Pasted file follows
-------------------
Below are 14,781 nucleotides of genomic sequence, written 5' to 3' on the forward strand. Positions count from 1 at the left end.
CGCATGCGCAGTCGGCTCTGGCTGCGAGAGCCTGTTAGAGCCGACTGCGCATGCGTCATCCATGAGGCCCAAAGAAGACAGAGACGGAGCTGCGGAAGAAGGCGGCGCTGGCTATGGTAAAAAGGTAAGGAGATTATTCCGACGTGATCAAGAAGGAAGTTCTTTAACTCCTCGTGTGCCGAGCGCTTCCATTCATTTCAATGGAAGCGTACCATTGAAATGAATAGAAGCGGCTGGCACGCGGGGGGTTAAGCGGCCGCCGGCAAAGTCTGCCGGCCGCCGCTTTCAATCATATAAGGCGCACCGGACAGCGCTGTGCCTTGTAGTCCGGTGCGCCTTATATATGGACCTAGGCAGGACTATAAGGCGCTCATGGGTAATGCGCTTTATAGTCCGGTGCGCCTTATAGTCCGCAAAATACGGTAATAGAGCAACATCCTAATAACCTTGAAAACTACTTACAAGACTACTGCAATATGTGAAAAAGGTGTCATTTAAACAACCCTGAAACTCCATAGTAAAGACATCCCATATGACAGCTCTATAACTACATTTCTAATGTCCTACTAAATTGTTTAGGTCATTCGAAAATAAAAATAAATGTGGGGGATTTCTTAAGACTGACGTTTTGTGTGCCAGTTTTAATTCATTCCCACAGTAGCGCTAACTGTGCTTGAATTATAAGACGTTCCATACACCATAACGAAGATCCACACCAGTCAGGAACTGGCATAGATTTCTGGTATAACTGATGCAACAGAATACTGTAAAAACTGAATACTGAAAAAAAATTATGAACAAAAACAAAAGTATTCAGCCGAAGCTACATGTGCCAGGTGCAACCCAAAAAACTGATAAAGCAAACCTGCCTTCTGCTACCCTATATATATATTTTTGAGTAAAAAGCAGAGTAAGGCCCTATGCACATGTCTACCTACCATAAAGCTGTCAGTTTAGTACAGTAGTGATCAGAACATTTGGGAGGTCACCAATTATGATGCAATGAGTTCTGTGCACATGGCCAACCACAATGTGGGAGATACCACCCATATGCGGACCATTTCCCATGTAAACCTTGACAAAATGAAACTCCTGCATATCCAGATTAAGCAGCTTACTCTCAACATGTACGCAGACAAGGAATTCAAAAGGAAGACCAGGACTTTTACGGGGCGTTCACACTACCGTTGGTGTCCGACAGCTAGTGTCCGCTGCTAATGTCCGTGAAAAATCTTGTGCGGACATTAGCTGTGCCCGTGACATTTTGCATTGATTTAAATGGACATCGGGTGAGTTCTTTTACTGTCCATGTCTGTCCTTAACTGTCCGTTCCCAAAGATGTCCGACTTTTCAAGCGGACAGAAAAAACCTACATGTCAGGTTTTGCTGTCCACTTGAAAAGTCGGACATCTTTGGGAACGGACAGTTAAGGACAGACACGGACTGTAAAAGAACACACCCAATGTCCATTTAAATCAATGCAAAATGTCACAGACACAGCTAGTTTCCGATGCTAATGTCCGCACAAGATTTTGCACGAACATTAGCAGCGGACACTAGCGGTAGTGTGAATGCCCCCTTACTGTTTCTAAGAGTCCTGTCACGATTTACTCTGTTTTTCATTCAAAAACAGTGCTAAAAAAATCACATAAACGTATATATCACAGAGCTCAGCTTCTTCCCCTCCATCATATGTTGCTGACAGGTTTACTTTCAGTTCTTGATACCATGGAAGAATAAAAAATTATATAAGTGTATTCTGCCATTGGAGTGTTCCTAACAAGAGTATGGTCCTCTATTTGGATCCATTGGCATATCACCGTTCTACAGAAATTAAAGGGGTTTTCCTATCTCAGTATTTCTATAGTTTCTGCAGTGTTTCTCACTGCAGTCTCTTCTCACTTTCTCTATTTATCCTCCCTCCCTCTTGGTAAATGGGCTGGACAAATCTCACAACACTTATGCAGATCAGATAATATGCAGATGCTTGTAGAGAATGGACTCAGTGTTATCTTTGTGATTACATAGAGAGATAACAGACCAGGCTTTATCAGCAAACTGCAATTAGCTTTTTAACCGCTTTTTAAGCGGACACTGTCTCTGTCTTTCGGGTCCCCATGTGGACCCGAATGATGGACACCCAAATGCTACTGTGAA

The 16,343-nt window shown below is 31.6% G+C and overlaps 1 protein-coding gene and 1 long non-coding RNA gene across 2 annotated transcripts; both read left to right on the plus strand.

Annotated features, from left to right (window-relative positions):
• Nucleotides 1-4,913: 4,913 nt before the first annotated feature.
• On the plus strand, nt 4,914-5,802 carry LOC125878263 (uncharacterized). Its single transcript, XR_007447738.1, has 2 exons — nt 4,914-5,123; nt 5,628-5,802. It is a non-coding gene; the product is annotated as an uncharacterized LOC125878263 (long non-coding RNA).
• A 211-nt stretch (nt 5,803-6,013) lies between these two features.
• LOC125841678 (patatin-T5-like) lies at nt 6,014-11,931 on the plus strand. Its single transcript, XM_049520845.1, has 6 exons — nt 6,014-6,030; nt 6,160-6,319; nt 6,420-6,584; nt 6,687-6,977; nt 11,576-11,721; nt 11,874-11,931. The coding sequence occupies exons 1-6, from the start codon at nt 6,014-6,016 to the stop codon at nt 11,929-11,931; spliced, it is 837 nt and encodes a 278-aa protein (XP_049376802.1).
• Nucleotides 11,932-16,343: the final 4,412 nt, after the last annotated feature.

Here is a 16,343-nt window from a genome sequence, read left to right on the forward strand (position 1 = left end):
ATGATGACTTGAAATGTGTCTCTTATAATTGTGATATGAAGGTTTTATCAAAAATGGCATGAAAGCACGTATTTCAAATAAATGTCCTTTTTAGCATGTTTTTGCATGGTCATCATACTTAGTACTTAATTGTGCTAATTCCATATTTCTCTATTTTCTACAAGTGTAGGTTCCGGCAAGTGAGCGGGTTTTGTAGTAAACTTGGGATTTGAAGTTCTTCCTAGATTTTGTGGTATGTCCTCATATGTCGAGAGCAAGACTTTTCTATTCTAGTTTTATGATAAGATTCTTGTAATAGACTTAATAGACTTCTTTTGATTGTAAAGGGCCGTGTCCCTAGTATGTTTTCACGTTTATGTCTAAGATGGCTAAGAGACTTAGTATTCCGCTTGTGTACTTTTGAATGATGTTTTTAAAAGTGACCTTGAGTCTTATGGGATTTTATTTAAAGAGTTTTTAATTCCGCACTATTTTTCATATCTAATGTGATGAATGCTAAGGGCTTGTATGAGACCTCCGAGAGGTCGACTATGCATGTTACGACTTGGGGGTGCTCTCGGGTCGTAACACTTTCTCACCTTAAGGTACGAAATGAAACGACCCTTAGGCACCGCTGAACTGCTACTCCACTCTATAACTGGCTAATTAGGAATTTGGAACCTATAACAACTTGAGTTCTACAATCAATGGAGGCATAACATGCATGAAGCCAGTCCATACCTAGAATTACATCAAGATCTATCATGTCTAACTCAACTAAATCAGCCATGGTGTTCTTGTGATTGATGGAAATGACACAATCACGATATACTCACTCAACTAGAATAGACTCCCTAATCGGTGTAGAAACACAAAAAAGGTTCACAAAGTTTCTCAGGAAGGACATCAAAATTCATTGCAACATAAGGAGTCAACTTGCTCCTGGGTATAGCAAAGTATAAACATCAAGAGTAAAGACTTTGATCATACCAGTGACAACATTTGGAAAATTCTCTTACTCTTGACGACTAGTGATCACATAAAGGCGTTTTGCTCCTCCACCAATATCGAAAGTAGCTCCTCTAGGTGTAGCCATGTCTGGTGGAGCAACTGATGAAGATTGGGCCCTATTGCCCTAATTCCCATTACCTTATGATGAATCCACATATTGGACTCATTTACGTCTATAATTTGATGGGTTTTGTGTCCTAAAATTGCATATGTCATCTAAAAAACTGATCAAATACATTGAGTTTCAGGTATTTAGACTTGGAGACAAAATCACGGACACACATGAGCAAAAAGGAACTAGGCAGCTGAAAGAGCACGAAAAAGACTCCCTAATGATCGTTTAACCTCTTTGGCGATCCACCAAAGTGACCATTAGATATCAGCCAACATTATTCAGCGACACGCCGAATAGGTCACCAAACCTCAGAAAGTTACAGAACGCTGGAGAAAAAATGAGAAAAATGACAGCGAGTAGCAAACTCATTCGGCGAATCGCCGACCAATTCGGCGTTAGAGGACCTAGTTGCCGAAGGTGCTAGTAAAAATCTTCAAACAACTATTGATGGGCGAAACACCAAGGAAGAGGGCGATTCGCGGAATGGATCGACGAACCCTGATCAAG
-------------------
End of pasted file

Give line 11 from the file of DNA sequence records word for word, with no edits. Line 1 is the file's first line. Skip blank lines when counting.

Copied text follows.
ATGATGACTTGAAATGTGTCTCTTATAATTGTGATATGAAGGTTTTATCAAAAATGGCATGAAAGCACGTATTTCAAATAAATGTCCTTTTTAGCATGTTTTTGCATGGTCATCATACTTAGTACTTAATTGTGCTAATTCCATATTTCTCTATTTTCTACAAGTGTAGGTTCCGGCAAGTGAGCGGGTTTTGTAGTAAACTTGGGATTTGAAGTTCTTCCTAGATTTTGTGGTATGTCCTCATATGTCGAGAGCAAGACTTTTCTATTCTAGTTTTATGATAAGATTCTTGTAATAGACTTAATAGACTTCTTTTGATTGTAAAGGGCCGTGTCCCTAGTATGTTTTCACGTTTATGTCTAAGATGGCTAAGAGACTTAGTATTCCGCTTGTGTACTTTTGAATGATGTTTTTAAAAGTGACCTTGAGTCTTATGGGATTTTATTTAAAGAGTTTTTAATTCCGCACTATTTTTCATATCTAATGTGATGAATGCTAAGGGCTTGTATGAGACCTCCGAGAGGTCGACTATGCATGTTACGACTTGGGGGTGCTCTCGGGTCGTAACACTTTCTCACCTTAAGGTACGAAATGAAACGACCCTTAGGCACCGCTGAACTGCTACTCCACTCTATAACTGGCTAATTAGGAATTTGGAACCTATAACAACTTGAGTTCTACAATCAATGGAGGCATAACATGCATGAAGCCAGTCCATACCTAGAATTACATCAAGATCTATCATGTCTAACTCAACTAAATCAGCCATGGTGTTCTTGTGATTGATGGAAATGACACAATCACGATATACTCACTCAACTAGAATAGACTCCCTAATCGGTGTAGAAACACAAAAAAGGTTCACAAAGTTTCTCAGGAAGGACATCAAAATTCATTGCAACATAAGGAGTCAACTTGCTCCTGGGTATAGCAAAGTATAAACATCAAGAGTAAAGACTTTGATCATACCAGTGACAACATTTGGAAAATTCTCTTACTCTTGACGACTAGTGATCACATAAAGGCGTTTTGCTCCTCCACCAATATCGAAAGTAGCTCCTCTAGGTGTAGCCATGTCTGGTGGAGCAACTGATGAAGATTGGGCCCTATTGCCCTAATTCCCATTACCTTATGATGAATCCACATATTGGACTCATTTACGTCTATAATTTGATGGGTTTTGTGTCCTAAAATTGCATATGTCATCTAAAAAACTGATCAAATACATTGAGTTTCAGGTATTTAGACTTGGAGACAAAATCACGGACACACATGAGCAAAAAGGAACTAGGCAGCTGAAAGAGCACGAAAAAGACTCCCTAATGATCGTTTAACCTCTTTGGCGATCCACCAAAGTGACCATTAGATATCAGCCAACATTATTCAGCGACACGCCGAATAGGTCACCAAACCTCAGAAAGTTACAGAACGCTGGAGAAAAAATGAGAAAAATGACAGCGAGTAGCAAACTCATTCGGCGAATCGCCGACCAATTCGGCGTTAGAGGACCTAGTTGCCGAAGGTGCTAGTAAAAATCTTCAAACAACTATTGATGGGCGAAACACCAAGGAAGAGGGCGATTCGCGGAATGGATCGACGAACCCTGATCAAG